The words, a constant jumble in my head. Sentences in fragment form. Paragraphs I can't quite complete. Wondering's that don't go away. Regret that nags. Questions never ceasing. They pop up out of no where. Cleaning the kitchen, driving in the car. They are all a part of the process.
I have known 4 people that have died in my adult life time. My reaction to each different yet quite normal. There have been other people I have known that have died, but they were not personal to me.
My first experience with death was a good friend of mine. Todd and I were not friends that hung out on the weekends or called each other on the phone. We were co-workers who lived in the same apartment complex and commuted together to college at night. There were many things about each other we never knew. Personal details very left out, but experiences only the 2 of us could share. There was never any romantic feelings, I was married. We were just innocent friends trying to survive the realities of full time employment and full time college students together. For all the hours we spent in traffic, we should have known more details of each other's lives, but what we knew of each other was just the basics and what was happening in the present. That was enough. We never felt the need for more. After his death, I still don't. It was enough. I was sad and shocked when he died ( a car accident). I missed him dearly. I cried immediately. I cried at the service. I cried when his parents came down. I cried when much of the information from autopsy was shared and it was all information that I had learned in a dream a week before. Then I realized, this was my closer. This was my goodbye, my peace.
My second experience was the most painful. The first family member to have died. The one that I have few memories with but loved the most. The one that I knew the shortest amount of time but knew the best. The one that taught me the most about life, love, motherhood and God's love. My son, Andrew. His loss was one that I would pray never happens to anyone but at the same time, I am thankful for his life and loss. It took a while to get here, but I am at peace. I smile at the thought of my little guy up in heaven with the Lord and any other family members that he gets to play with. They are seeing him in ways that I never did but can see in my mind. I will play with him that way someday. Until then, I enjoy the brothers and sisters he has on earth. I cried the longest, hurt the most and longed for him in ways that many would never understand. 13 months later, Andrew watched his brother Adam enter this world and knew that mommy had closer, that her heart was healed. If you have ever been there, you know.
My third experience was when my great grandma died. I loved Grandma Bea. She was not the quintessential old lady. She had gusto even in her 70's and 80's riding across the country on the back of my uncle's motorcycle. In her 90's when her body began to hurt and memories became lost, she was still as sweet and wonderful though. And while I loved her dearly. Her death was not mourned but honestly a celebration of a wonderful life lived. She did not die, she truly went home. Peace was immediate for me after her death. There were no regrets. Katie was conceived the same week she passed away, her final gift to me :)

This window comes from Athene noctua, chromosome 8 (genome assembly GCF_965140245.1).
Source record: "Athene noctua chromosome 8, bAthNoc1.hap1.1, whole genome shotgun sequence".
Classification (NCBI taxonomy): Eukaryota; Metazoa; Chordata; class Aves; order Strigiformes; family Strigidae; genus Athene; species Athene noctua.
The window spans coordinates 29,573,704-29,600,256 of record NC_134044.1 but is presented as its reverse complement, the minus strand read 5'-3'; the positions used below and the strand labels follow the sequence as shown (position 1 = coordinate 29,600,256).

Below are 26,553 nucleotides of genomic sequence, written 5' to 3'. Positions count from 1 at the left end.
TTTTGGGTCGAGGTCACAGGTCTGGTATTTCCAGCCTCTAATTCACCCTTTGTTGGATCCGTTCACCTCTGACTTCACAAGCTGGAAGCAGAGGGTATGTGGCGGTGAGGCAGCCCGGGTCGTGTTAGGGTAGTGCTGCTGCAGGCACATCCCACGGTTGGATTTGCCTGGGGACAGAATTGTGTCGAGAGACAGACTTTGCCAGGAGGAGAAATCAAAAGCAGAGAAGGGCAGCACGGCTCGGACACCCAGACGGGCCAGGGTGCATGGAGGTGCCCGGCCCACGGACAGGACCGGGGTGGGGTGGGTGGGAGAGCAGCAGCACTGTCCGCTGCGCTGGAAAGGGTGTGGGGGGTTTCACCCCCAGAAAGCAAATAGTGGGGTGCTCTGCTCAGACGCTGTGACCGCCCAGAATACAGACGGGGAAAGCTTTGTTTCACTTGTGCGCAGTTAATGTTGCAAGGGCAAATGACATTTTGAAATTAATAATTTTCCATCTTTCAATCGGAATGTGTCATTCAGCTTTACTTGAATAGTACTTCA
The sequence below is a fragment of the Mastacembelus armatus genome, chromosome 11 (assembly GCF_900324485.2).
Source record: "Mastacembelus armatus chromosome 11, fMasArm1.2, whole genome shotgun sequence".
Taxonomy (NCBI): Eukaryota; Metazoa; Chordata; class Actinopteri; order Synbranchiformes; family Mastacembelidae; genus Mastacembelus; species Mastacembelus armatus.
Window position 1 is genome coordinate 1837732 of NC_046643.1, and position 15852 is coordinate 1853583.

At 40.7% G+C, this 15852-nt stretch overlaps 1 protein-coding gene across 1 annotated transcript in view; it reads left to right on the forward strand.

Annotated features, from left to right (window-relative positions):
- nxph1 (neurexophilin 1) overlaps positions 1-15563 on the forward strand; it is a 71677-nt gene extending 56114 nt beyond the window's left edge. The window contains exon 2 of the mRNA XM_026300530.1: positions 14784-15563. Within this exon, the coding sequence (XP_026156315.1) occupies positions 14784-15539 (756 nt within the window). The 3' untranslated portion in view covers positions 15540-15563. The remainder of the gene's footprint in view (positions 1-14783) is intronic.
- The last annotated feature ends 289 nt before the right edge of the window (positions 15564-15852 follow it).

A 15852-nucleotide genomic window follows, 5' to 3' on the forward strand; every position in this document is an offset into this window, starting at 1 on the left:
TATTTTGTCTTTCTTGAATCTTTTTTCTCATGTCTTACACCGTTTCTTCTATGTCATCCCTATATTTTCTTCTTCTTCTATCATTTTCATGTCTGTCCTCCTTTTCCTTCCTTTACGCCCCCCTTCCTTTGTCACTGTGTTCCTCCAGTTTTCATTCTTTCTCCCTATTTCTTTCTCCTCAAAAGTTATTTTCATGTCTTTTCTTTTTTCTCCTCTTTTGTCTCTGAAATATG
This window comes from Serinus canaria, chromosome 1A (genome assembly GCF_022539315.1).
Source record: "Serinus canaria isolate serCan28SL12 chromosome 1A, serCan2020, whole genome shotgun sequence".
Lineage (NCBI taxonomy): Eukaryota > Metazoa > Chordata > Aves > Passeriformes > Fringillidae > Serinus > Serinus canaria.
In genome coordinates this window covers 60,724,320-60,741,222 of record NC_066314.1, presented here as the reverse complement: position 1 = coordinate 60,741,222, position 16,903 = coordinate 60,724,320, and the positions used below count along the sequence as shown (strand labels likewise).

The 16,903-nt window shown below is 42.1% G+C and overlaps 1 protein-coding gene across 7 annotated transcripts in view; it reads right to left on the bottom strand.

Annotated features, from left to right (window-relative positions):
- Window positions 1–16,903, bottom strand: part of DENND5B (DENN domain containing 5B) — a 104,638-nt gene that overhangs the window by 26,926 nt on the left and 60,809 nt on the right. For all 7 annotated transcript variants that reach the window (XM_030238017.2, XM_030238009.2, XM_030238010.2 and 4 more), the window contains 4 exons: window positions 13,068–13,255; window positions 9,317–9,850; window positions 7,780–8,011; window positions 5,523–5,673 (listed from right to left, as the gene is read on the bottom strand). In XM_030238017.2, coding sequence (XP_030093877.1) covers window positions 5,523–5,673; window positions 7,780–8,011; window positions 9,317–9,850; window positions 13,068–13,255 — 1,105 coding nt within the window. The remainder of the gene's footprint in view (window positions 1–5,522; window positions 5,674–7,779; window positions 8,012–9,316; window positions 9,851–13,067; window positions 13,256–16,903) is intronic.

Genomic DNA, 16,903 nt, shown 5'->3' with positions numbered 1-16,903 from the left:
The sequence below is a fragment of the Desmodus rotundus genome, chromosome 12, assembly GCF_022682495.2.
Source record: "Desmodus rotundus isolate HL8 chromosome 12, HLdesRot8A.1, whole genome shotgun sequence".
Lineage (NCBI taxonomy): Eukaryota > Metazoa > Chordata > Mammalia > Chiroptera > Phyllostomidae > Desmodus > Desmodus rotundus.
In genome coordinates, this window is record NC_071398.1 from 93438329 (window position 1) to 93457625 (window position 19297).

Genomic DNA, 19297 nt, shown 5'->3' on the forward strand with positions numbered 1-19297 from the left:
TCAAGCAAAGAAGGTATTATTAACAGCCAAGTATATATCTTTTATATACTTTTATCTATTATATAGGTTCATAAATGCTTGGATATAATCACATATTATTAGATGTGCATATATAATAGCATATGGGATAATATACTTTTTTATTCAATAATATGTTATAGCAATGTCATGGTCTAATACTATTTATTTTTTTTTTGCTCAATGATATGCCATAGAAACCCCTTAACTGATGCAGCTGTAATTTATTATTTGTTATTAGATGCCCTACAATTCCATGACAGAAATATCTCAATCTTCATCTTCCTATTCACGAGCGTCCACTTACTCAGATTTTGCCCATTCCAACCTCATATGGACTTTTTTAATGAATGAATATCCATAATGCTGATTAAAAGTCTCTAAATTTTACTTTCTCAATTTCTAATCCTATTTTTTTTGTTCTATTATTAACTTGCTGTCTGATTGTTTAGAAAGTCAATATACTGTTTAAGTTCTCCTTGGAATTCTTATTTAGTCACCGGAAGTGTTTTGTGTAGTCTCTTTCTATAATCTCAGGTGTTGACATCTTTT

My Fourth loss is my Uncle Tommy. Peace is trying to fight it's way through. His voice assuring me he knew he was loved try to break through the thoughts that cloud my mind and make me human. There are regrets. That is hard since I don't life with regrets of any kind. I love where I am today and every experience good or bad that brought me here. After a week, I know it is too early for closure. Yet, I know it will come. I know this too is a process to get through. Acceptance for his death will happen. Tomorrow is the memorial service. This will help. I know he is not there but he will be there with us, I am sure. I will pay the babysitter. I never pay for babysitters, yet will do so tomorrow. Regrets for what we do for death that we don't do for life. I would have never paid for a babysitter to go to dinner with Uncle Tom. Yet, I do go to dinner with my grandma. I never had Uncle Tom over for just lunch and to play with the kids, yet my grandma is over weekly. Sadness for things meant to do. Does the season increase this? Peace will come, in what form, I don't know yet. Maybe cleaning out his house? Helping with the details of the estate? Time? I know that these are my doubts, never his. He was full of more peace and grace than anyone else I know. I trait to be learned from and strived for.
There are lessons we take from everyone in our life's. Some are big, others almost small enough to miss. Sadly, they may not be learned until separation from this person either voluntary or involuntary, like death.
Of course, the biggest lesson is to love and cherish your time together. Christmas time and always.
Today, yes today, pick up the phone and call the relative you don't normally call and just say HI! There age is irrelevant. Their reaction simply amusing. Your mind, heart, soul will be thankful. For the relatives already passed, just look upward and smile, they know.
There is peace and beauty in dying. It may take a while for those surviving to achieve it, but it does come. Until then, there is love.
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